OxyContin is a brand name for a substance generically known as oxycodone, an opiate analgesic (pain-reliever). Oxycontin is prescribed for pain and can provide up to twelve hours of relief. Though Oxycontin is highly addictive, most people who use the drug as prescribed do not develop addiction.
However, in some cases, when the medication is used over a long period of time, users inevitably develop tolerance, the need for more of the drug to experience the same pain relief, in which case they may soon abuse the drug out of fear of continuous pain. OxyContin abuse soon causes addiction, but addicts can receive help from a drug addiction treatment center.
Problems With An Oxycontin High
OxyContin fights pain by way of the brain. The drug travels into the central nervous system and brain, binds to the receptors of nerve endings and attracts chemicals that provide pleasure. This communicates an artificial message to the brain and as a result pain is no longer felt. The cause of the pain, however, is not altered. OxyContin’s power to manipulate the brain has aided chronic pain sufferers to attain a higher quality of life.
Unfortunately, higher and higher doses of Oxycontin are required to attain pain relief. This is one of the ways that Oxycontin addictions develop. Even in the controlled environment of a medical facility dependence is a risk. But the least responsible use of Oxycontin is non-prescribed, illegal use. More and more commonly Oxycontin is being used as a recreational drug.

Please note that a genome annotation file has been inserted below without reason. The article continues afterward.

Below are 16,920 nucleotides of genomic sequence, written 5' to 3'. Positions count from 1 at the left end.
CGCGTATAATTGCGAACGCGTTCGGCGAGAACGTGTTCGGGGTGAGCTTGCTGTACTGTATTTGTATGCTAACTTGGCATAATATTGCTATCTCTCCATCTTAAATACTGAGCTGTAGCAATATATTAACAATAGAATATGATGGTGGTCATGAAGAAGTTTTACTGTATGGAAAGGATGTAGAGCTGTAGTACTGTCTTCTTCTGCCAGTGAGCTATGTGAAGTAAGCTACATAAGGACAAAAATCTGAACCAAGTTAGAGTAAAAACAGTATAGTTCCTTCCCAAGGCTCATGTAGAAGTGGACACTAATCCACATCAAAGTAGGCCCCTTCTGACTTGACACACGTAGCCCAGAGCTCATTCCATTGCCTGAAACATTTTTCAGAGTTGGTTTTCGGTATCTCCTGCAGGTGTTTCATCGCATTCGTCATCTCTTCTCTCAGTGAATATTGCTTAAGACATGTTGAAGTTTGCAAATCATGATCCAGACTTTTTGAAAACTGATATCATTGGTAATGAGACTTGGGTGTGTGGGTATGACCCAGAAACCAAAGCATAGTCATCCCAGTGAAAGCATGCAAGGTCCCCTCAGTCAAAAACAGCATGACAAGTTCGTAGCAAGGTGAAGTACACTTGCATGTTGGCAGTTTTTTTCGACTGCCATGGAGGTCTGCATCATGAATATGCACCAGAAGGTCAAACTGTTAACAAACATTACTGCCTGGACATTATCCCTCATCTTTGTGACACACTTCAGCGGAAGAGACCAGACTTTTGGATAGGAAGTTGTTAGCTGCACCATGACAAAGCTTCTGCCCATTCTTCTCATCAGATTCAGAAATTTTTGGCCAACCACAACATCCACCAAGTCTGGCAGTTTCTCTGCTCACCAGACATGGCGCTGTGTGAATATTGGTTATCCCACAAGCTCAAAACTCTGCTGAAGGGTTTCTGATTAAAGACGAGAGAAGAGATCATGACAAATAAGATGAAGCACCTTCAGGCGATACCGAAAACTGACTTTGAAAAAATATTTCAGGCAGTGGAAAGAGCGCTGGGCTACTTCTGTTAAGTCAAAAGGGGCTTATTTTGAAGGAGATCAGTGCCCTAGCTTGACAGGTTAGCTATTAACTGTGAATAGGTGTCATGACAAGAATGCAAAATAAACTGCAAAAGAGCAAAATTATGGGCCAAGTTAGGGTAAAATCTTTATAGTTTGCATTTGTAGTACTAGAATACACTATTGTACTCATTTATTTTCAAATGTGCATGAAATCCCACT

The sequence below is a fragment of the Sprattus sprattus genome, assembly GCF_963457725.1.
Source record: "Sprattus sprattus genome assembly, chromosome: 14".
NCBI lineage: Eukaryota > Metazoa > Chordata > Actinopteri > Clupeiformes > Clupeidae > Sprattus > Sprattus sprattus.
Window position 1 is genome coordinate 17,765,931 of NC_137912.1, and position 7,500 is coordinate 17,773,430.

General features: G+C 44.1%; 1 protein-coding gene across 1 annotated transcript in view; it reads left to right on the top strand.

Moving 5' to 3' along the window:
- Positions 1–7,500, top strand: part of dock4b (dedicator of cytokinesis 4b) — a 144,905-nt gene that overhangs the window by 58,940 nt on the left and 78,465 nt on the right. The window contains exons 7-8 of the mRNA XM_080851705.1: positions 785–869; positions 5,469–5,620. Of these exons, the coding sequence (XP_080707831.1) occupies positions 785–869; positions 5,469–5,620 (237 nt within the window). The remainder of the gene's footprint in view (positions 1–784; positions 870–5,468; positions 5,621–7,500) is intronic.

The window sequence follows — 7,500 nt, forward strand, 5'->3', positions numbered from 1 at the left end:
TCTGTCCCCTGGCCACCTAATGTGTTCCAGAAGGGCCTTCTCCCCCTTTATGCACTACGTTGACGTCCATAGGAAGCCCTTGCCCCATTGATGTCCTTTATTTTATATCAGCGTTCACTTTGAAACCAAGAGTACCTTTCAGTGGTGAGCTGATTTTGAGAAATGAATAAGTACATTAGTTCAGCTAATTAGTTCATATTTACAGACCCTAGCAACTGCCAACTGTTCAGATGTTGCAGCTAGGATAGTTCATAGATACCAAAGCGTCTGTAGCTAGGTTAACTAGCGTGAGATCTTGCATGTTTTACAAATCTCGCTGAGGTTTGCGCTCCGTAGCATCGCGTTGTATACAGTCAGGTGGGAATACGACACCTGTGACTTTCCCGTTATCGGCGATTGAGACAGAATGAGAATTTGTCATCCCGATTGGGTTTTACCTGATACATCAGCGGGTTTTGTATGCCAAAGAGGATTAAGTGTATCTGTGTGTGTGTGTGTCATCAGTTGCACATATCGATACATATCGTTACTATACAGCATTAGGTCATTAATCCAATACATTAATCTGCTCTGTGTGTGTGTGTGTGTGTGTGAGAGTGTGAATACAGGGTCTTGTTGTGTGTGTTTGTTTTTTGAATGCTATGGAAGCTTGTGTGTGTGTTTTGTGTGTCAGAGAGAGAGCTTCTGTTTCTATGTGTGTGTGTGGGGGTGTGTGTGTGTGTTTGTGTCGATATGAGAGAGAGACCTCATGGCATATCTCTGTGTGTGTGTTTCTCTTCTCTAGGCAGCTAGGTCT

How OxyContin Addiction Works
Oxycontin is very powerful, and consequently, difficult to abstain from using. Addicts who have already been through detox can sometimes remember their last use, and can earnestly believe that unless they use the drug, they will never be happy again. Sadly, recovering addicts who revert to abuse are at the greatest risk of overdosing. These hopeless feelings pass, but their existence proves the addictive danger of Oxycontin. Use of such a powerful and dangerous drug should be limited to medical necessity.
Combining Alcohol and OxyContin
The combination of alcohol and Oxycontin can be fatal and cause any of the following symptoms:
- Energy deficiency
- Muscle fatigue
- Clammy skin
- Small pupils
- Shallow breathing
- Reduced heart rate
Side Effects of OxyContin Abuse
Oxycontin is not safe for every patient. The following are conditions or qualifications that make Oxycontin use more dangerous than normal for both legal and illegal users:
- Breathing disorders such as asthma, COPD or sleep apnea
- Kidney disease
- Liver disease
- Inhibited thyroid
- Previous head/brain trauma
- Low blood pressure
- Mental illness
OxyContin Addiction Help
Oxycontin is more easily attained and less stigmatized than other opiates, but it is no less dangerous. The most effective way to avoid or beat addiction is to treat Oxycontin as if it were no different from other dangerous drugs. An incentive for this approach is that first time users of Oxycontin are as susceptible to overdose as longtime users. Sadly, for many it is too late to avoid an addiction.
I Got addicted to OxyContin From a Doctor’s Prescription